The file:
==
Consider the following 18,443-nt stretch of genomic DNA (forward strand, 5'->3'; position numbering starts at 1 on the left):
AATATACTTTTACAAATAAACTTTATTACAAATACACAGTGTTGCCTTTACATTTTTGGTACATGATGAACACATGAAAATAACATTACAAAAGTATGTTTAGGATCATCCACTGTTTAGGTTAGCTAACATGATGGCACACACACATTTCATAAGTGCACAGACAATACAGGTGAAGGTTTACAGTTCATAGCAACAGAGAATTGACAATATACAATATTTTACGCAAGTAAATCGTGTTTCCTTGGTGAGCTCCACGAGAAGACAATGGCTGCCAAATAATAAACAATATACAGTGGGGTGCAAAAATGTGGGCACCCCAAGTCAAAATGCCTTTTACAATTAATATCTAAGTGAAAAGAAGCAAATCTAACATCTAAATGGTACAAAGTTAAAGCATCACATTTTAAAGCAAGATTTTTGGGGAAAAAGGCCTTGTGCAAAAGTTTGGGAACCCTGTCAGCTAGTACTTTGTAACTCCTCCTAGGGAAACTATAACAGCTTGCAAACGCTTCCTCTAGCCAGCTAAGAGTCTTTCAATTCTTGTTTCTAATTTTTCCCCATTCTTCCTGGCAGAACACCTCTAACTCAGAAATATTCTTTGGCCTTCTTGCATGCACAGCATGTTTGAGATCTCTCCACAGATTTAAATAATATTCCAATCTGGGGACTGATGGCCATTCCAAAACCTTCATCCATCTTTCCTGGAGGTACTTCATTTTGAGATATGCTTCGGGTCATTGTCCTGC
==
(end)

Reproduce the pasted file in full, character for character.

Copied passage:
Consider the following 18,443-nt stretch of genomic DNA (forward strand, 5'->3'; position numbering starts at 1 on the left):
AATATACTTTTACAAATAAACTTTATTACAAATACACAGTGTTGCCTTTACATTTTTGGTACATGATGAACACATGAAAATAACATTACAAAAGTATGTTTAGGATCATCCACTGTTTAGGTTAGCTAACATGATGGCACACACACATTTCATAAGTGCACAGACAATACAGGTGAAGGTTTACAGTTCATAGCAACAGAGAATTGACAATATACAATATTTTACGCAAGTAAATCGTGTTTCCTTGGTGAGCTCCACGAGAAGACAATGGCTGCCAAATAATAAACAATATACAGTGGGGTGCAAAAATGTGGGCACCCCAAGTCAAAATGCCTTTTACAATTAATATCTAAGTGAAAAGAAGCAAATCTAACATCTAAATGGTACAAAGTTAAAGCATCACATTTTAAAGCAAGATTTTTGGGGAAAAAGGCCTTGTGCAAAAGTTTGGGAACCCTGTCAGCTAGTACTTTGTAACTCCTCCTAGGGAAACTATAACAGCTTGCAAACGCTTCCTCTAGCCAGCTAAGAGTCTTTCAATTCTTGTTTCTAATTTTTCCCCATTCTTCCTGGCAGAACACCTCTAACTCAGAAATATTCTTTGGCCTTCTTGCATGCACAGCATGTTTGAGATCTCTCCACAGATTTAAATAATATTCCAATCTGGGGACTGATGGCCATTCCAAAACCTTCATCCATCTTTCCTGGAGGTACTTCATTTTGAGATATGCTTCGGGTCATTGTCCTGC